Other Canadian shorts to seek out are: Dianne Ouellette’s lii bufloo aen loo kishkishiw (buffalo wolf memory), which uses the sights and sounds of the land to create an ode to the North American grasslands and the prairie wolves that were hunted to extinction long ago; Hell and Highwater (Jeremy Williams), which traces recent catastrophic environmental events in British Columbia and their devastating impact on Indigenous communities from their racist and pro-corporate origins; Cubicle Island (Damien Ferland), which lambastes call-centre culture and the institutional tactics that dehumanize employees; Raquel Sancinitti’s Madeleine, a blending of reality with fiction and live action with felted animation to capture the remarkable and delightful titular 107-year-old woman; Le spectre visible (The Visible Spectrum) directed by Sarah Seené and Maxime Corbeil-Perron, about lightning strike survivors and their ensuing connection to the elements; and Troika (Robert Mentov and Karl Kai), which follows a group of friends, all twenty-something immigrants from Eastern Europe, as they hang out, skateboard, smoke and swap opinions on the uncertainty of their future in Canada.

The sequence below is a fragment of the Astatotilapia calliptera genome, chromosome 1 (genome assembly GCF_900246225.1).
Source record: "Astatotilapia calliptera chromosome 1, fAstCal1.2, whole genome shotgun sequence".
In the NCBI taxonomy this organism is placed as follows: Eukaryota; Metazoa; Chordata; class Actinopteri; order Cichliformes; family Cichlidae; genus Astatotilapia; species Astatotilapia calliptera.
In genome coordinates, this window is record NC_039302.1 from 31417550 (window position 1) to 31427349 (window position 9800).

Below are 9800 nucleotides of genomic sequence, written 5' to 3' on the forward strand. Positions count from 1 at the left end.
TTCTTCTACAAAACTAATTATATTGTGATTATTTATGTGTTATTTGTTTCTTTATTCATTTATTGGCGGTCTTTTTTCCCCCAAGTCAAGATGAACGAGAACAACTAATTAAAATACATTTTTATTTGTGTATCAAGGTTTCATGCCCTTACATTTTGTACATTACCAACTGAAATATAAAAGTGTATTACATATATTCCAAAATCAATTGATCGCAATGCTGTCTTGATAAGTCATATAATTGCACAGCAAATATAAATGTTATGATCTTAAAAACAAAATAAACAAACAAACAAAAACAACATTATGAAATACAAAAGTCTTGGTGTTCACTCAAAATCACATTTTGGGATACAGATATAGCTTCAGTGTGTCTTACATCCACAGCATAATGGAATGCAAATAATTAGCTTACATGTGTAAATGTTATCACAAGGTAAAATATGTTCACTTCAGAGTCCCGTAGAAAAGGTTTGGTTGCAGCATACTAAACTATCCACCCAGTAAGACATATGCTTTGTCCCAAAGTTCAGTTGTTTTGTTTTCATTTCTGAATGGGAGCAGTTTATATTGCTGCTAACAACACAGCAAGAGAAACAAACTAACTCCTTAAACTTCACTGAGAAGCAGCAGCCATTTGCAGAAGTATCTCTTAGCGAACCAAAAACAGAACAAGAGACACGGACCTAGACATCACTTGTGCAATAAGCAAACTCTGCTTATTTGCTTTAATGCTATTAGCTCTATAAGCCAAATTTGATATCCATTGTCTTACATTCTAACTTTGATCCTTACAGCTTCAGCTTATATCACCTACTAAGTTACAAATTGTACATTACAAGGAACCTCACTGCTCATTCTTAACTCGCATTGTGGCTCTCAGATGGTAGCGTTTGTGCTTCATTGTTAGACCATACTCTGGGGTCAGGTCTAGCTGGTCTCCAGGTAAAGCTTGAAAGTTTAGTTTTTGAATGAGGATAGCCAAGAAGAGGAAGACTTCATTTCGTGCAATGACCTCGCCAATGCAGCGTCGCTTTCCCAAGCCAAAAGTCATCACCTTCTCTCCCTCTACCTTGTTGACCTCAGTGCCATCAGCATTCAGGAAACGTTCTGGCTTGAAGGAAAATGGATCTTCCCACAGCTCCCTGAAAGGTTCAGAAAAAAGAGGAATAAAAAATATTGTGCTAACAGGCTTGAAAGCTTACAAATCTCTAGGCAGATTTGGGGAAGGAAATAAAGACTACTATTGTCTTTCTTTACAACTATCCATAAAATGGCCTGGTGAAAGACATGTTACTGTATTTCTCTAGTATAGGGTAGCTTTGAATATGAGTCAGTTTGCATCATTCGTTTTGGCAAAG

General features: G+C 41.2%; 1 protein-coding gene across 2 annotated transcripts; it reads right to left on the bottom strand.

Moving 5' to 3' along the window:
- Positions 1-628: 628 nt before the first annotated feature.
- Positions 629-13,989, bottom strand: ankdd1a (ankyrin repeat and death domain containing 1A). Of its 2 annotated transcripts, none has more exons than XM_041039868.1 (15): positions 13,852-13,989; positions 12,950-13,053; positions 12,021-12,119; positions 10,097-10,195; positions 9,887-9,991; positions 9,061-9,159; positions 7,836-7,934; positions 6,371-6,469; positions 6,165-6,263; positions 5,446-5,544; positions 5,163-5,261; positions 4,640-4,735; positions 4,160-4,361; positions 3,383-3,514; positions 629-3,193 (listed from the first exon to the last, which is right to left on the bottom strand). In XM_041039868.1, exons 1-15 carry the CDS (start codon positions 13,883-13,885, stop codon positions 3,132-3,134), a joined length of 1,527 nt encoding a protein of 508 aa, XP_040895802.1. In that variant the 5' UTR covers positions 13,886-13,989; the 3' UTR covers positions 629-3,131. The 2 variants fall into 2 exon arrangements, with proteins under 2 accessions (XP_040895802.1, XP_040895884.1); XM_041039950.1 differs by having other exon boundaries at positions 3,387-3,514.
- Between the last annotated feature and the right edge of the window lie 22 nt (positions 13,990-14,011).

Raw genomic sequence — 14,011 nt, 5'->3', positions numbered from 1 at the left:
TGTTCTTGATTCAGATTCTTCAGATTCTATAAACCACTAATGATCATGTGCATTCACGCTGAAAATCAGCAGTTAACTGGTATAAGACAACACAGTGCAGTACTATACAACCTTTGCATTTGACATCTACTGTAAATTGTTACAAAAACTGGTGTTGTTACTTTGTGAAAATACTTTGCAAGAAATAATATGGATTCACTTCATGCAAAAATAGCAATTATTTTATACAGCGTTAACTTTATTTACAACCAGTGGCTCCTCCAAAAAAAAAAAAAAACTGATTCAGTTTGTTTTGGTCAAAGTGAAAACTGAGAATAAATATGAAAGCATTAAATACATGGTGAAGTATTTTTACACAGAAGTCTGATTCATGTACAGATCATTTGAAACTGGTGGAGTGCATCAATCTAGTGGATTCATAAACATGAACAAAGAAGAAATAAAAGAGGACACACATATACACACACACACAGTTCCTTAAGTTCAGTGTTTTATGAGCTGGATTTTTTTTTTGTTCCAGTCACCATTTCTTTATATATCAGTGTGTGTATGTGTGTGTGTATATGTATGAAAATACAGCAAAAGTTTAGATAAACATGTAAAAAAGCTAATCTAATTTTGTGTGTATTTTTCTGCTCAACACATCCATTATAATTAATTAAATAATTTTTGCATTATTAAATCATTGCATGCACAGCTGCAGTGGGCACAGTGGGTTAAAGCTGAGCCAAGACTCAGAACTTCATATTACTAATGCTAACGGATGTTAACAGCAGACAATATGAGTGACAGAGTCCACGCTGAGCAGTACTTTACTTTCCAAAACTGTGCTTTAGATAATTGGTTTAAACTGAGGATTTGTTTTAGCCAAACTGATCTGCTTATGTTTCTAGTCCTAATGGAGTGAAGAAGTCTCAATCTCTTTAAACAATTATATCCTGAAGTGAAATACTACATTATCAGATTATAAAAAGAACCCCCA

Several West Coast and Western-Canadian stories are festival highlights this year, and are thematically wide-ranging and resonant. Terra Long’s feature debut, Feet in Water, Head on Fire, is a portrait of California's Coachella Valley and the agricultural community built around the date palm tree, which faces the combined threats of economic upheaval, US immigration policy and climate change. Long’s work in documentary filmmaking as an editor will be explored in a Monday, May 8th industry event co-presented with Canadian Cinema Editors. Trevor Solway’s Kaatohkitopii: The Horse He Never Rode is part of this year’s Rated Y for Youth program, and reflects on the life and legacy of Solway’s late grandfather Sonny, a life-long rancher of the Siksika Nation. Silvicola, directed by Jean-Philippe Marquis, is an immense sensory contemplation of the entanglement of humans, machines and nature in the sprawling forests of the Canadian Pacific Northwest, told through multiple perspectives in the forestry industry. As well, we are excited to welcome DOXA alumni Sean Horler and Steve J. Adams back to the festival with their recent work Satan Wants You. Michelle Smith’s bestselling memoir detailed her supposed enslavement by a Satanic cult as a 5-year-old in Victoria, BC, and helped ignite the Satanic Panic of the 1980s. Directors Horlor and Adams embark on a journey to unravel the many threads of this larger-than-life story, and in the process expose the wider damage done by misinformation.